Opinion 10/19/01

Banning tobacco is feasible and preferable to the continued slow march of death

By Matthew Flitton

When I think of my great-grandfather, I think of his pipe. It always lay in the ashtray next to his armchair, waiting to be used. The last time I saw him, I was 9 years old. Since they didn't allow children in the hospice, he came to the mirrored window to look at us. With the reflection of the parking lot in front of him, he looked almost like a ghost. He raised his hand and waved at us. The oxygen tube gave his smile an eerie awkwardness. After a few minutes, his strength was spent. The man who had spent his life picking cotton and building skyscrapers needed help to get back to his bed. As he stepped back from the window, he faded away, leaving only the parking lot. Two weeks later, the throat cancer that had so weakened him, took his life.

Tobacco is a dangerous substance. In 1990 the Centers for Disease Control estimated that every year 400,000 deaths in the United States are attributable to smoking. If those deaths were immediate, we would be up in arms. But because the process is slower, we let it happen.

Tobacco makers have been concentrating the nicotine (the addictive part) in their product for years. Leaked memos from the industry show that. When my mom and I were traveling in France together, she told me that she had to smoke a couple of French cigarettes to get the same "buzz" she gets from an American one.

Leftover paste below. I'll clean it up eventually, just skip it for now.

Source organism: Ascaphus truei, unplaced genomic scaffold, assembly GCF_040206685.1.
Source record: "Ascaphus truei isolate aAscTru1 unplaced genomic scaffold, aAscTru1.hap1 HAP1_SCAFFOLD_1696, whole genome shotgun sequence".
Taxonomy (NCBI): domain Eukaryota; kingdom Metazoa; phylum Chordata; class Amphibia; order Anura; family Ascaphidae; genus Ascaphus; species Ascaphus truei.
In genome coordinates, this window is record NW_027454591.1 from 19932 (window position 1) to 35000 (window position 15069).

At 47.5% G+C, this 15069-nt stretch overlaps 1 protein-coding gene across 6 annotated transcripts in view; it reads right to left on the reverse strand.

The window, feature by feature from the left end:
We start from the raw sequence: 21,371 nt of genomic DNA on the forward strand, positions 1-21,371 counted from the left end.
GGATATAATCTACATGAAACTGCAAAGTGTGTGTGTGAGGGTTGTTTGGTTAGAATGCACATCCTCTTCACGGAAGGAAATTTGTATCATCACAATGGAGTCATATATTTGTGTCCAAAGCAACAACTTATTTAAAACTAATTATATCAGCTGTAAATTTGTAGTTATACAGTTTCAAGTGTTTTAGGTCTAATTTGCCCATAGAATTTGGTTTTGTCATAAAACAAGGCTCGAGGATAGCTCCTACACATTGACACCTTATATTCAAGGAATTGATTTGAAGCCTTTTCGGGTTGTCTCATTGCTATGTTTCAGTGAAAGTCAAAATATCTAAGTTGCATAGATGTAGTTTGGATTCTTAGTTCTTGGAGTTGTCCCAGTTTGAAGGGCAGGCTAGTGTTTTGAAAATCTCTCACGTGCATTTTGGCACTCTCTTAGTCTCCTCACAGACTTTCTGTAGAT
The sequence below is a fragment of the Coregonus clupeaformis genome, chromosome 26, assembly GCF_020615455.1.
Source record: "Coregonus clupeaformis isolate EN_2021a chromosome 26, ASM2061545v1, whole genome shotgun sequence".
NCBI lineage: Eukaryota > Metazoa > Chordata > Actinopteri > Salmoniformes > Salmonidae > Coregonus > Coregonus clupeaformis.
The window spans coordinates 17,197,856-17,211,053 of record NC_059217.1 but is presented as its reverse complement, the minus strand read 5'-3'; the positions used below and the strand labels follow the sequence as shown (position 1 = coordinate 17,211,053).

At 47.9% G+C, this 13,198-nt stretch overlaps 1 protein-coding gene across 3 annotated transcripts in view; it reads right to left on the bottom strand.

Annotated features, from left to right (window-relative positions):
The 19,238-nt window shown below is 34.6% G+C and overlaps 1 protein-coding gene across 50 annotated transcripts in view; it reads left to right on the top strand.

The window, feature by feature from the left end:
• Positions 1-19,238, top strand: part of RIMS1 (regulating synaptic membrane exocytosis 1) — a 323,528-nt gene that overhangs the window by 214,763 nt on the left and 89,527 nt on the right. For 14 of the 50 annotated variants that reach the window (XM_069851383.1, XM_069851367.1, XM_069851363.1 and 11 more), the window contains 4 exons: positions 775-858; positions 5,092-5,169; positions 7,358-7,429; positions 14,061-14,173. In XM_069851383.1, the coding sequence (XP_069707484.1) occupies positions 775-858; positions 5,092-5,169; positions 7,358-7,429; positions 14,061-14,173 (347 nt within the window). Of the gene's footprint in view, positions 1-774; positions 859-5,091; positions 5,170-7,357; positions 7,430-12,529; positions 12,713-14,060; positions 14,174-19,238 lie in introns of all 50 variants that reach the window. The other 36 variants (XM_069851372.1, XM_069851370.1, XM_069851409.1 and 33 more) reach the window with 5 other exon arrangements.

Tobacco companies have deliberately rendered a known carcinogen more addictive. They should be held responsible in the wrongful death of every man, woman and child who has died of a tobacco-related illness in the last 50 years. To make such a lethal product more addictive is akin to yelling "jump" to a person on a ledge. They may not have put him on the ledge, but they are contributing to his death.

We need to outlaw tobacco products. There are those who will say that this will make things worse. Because tobacco has been legal, a prohibition would never hold. It will cause all sorts of problems. I disagree. At one time, both opium and cocaine were legal and widely used. While some illegal drug use of these products exists, it is nowhere near what it was when these substances were legal. One possible way to do this is to raise the minimum age for smoking every year until all those eligible have become victims to their habits.

While the use of heroin is dangerous to the user, the use of tobacco endangers those who are in the area as well. The Environmental Protection Agency estimates that 3,000 American deaths annually are attributable to second-hand smoke. At least the smoker chose to use it; the guy next to him didn't invite these toxic particles into his lungs. It's an annoyance and a danger to all those who have the unfortunate experience of being downwind of the smoker.

I watched my great-grandfather fall victim to smoking. My grandfather has emphysema. I have other family members fighting to quit using tobacco before they join the condemned. Let us have to courage to stand up and outlaw a dangerous substance and stop the predation on the health of our society.



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